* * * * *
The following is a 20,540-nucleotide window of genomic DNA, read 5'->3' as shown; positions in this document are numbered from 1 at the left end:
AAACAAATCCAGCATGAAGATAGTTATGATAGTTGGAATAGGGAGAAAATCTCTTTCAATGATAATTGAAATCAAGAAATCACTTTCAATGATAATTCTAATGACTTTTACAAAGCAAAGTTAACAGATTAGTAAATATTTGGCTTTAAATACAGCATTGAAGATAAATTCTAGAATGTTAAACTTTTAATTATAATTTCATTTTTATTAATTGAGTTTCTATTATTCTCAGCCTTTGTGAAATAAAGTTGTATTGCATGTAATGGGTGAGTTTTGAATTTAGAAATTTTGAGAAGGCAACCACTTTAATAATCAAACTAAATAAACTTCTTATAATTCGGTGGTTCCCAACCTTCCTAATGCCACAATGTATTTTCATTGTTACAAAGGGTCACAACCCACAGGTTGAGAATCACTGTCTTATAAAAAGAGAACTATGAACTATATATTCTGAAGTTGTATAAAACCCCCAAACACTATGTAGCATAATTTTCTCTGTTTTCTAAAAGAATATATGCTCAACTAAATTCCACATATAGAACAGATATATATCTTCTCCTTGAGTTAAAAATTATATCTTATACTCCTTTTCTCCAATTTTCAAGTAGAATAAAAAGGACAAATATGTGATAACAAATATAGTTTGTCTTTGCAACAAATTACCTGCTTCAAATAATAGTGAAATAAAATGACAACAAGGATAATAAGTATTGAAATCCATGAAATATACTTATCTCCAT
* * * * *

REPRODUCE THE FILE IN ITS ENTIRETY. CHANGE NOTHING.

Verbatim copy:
The following is a 20,540-nucleotide window of genomic DNA, read 5'->3' as shown; positions in this document are numbered from 1 at the left end:
AAACAAATCCAGCATGAAGATAGTTATGATAGTTGGAATAGGGAGAAAATCTCTTTCAATGATAATTGAAATCAAGAAATCACTTTCAATGATAATTCTAATGACTTTTACAAAGCAAAGTTAACAGATTAGTAAATATTTGGCTTTAAATACAGCATTGAAGATAAATTCTAGAATGTTAAACTTTTAATTATAATTTCATTTTTATTAATTGAGTTTCTATTATTCTCAGCCTTTGTGAAATAAAGTTGTATTGCATGTAATGGGTGAGTTTTGAATTTAGAAATTTTGAGAAGGCAACCACTTTAATAATCAAACTAAATAAACTTCTTATAATTCGGTGGTTCCCAACCTTCCTAATGCCACAATGTATTTTCATTGTTACAAAGGGTCACAACCCACAGGTTGAGAATCACTGTCTTATAAAAAGAGAACTATGAACTATATATTCTGAAGTTGTATAAAACCCCCAAACACTATGTAGCATAATTTTCTCTGTTTTCTAAAAGAATATATGCTCAACTAAATTCCACATATAGAACAGATATATATCTTCTCCTTGAGTTAAAAATTATATCTTATACTCCTTTTCTCCAATTTTCAAGTAGAATAAAAAGGACAAATATGTGATAACAAATATAGTTTGTCTTTGCAACAAATTACCTGCTTCAAATAATAGTGAAATAAAATGACAACAAGGATAATAAGTATTGAAATCCATGAAATATACTTATCTCCAT